A lot has happened in a year and a half:
· A front for a weapons company’s pension scheme bought up a fair whack of the Kent st area
· The Ulster University did a grand job of ridding Belfast city centre of 30% of its art deco buildings (including the last art deco ball room in the city – well done people….)
· The old buildings on North st, Kent st and Stephen st were kowped:
http://www.uahs.org.uk/news/2017-03-14/wiping-the-face-from-historic-belfast./?q=0&article=234 (And oddly enough some of them were demolished DAYS before they were due to be listed. Odd? Not in Belfast...)
|Potential warehouse conversion - Belfast|
|No longer a potential warehouse conversion - Belfast|
|Warehouse conversion - NOT Belfast|
So now the area has so few old buildings left it’s next to impossible to designate the area as a conservation area. That means ‘developers’ (I prefer the term ‘Bland Apartment Specialists’ myself or BAS for short) will not need planning permission to knock down a century old building.
That’s right. If you try to build a conservatory that reaches further than 3m from your outer wall then the planning authorities shall come down on you.
If you try to build a shed too close to the road, you’ll be ordered to cease and desist.
You may not build a house from only stone.
You may not use big windows in the country.
BUT you may knock down an old warehouse. Or any old building for that matter if it’s not listed/in a conservation area (though even that doesn’t always help).
Surely this is a bit ass-about-face?
As mentioned in previous blogs, industrial conversions are all the rage in places like New York or Melbourne (expensive properties too). They evidently have appeal. In fact it’s a specialist industry in its own right people make a living out of it:
|"Here's one we made earlier..."|
Yes, there is demand for it. But this wasn’t just conjured out of thin air.
The Bland Apartment Specialists/BAS are an international bunch and see things like so:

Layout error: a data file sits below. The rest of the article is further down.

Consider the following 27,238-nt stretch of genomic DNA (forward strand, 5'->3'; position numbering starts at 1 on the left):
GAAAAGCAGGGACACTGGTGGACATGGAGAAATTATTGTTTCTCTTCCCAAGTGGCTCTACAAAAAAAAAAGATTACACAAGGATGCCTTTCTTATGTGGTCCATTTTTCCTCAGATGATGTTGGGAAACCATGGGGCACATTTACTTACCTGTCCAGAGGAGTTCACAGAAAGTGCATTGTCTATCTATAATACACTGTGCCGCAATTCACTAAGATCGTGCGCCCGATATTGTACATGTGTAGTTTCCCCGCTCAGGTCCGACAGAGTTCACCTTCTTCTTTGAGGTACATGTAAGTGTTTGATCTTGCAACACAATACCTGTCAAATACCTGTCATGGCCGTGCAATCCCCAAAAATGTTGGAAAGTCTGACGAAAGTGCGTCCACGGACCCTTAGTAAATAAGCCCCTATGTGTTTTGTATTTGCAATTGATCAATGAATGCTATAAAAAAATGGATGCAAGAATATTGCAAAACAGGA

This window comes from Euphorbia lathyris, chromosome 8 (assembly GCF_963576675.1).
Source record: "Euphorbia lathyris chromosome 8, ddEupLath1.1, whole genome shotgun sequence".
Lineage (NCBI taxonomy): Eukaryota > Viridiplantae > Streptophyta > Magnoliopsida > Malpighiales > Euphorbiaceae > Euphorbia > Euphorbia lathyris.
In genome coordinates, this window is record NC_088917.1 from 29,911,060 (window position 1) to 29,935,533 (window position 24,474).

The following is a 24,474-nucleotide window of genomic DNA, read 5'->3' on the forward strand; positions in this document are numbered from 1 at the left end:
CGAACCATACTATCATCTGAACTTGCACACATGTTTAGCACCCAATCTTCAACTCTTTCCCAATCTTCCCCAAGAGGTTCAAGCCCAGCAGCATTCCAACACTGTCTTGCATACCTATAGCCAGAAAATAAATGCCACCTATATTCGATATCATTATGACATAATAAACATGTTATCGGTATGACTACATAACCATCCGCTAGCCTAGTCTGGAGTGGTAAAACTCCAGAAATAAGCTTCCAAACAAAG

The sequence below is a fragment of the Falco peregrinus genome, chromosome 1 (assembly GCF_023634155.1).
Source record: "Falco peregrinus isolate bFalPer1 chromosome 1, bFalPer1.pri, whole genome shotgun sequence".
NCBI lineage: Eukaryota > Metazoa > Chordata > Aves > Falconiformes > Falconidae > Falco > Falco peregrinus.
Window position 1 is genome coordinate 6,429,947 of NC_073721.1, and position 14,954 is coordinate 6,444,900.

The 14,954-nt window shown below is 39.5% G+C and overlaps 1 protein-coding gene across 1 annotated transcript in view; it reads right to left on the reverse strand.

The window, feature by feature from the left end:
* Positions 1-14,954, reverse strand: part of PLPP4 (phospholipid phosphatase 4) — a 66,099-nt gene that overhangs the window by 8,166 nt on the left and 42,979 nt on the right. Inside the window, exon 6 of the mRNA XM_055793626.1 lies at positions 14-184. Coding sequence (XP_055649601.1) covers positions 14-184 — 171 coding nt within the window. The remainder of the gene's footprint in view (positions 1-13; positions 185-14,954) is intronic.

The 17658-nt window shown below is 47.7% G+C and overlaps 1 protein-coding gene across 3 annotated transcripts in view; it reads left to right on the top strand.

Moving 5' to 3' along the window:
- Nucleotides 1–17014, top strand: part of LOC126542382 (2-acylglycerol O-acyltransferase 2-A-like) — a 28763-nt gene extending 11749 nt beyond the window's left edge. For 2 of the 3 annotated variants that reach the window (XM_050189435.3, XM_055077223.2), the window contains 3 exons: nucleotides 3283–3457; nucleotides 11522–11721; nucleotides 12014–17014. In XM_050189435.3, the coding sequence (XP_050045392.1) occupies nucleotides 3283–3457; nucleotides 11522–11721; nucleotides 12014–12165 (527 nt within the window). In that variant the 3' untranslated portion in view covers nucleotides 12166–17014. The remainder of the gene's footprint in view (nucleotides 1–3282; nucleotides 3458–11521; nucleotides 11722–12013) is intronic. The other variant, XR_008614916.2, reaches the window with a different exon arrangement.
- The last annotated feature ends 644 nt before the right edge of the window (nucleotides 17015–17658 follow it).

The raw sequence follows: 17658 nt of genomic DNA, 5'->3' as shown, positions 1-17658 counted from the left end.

Square meterage and how many bland apartments can be squeezed onto a parcel of land (Melbourne city centre has become a veritable pincushion for buildings known as ‘needles’ as in skinny sky scrapers). That’s it. How it affects the city or surrounding environment matters not.
Once the BAS realise that they cannot erect their ‘exciting new development’ on the site of a certain building then that site is of no use to them. Like termites they move onto the next site and try to erect their mound there.
So, said building, now safe from the BAS can take a new lease of life in the form of a conversion which requires people of talent and vision.
The key ingredient however is the safeguarding of the building in the first place. If there are no controls regarding its demolition (like present day Belfast) then it is viewed as a site and not a building.
Sites are valuable and the BAS will pay top dollar for them.
Hence ‘doer-uppers’ and aspiring renovators are priced out as the profit from refurbishing a building is instantly eliminated as soon as the building is priced as a ‘site’ with the potential for a BAS product.
Belfast has an abundance of carparks and derelict sites just north of the city centre near Sailorstown. This would be ideal land for redevelopment and skyscrapers and whatever else the BAS think a city needs in order to look like every other city in the western world.
The city centre’s pre-war buildings should be developed in tandem with these to offer a variety of architectural appeal. (Many cities in central Europe were developed like this e.g. Prague, Vienna, Zagreb, Krakow)
This means the city would have BOTH aspects of redevelopment instead of only one (the one that the rest of the world has).
What Belfast city centre needs is protection for its skyline and pre-war buildings. Let them build needles or skyscrapers or a city of rock from the bleached skulls of pterodactyls if they so wish in the Sailorstown wasteland but just let Belfast city centre remain as Belfast, not ‘Anywhere UK’ or Ballywherever or Blandville or whatever the BAS would have it look like given the opportunity.
|"AN EVEN MORE EXCITING NEW DEVELOPMENT!!!"|
To do so we need stricter planning regulations regarding pre-war buildings.
If you have a few moments and are suitably vexed then please write to the following people and suggest change:
To whom it may concern
The level of destruction in Belfast city centre this past year and a half has deprived the city of some of its character and the northern quarter in particular has been scarred irreparably.
As a result there are now only around FIVE art deco buildings remaining in the city centre.
With suitable incentives the owners of the now destroyed buildings could have renovated or altered the buildings to suit their needs/profit margins but at present the regulations and planning laws do provide such an incentive.
I would ask for a review and tightening of the current procedures and regulations as they are clearly lacking in terms of protecting Belfast’s architectural fabric and visual appeal.
It is not an unreasonable expectation that the city looks after its assets especially as it appears that they can be demolished on a whim.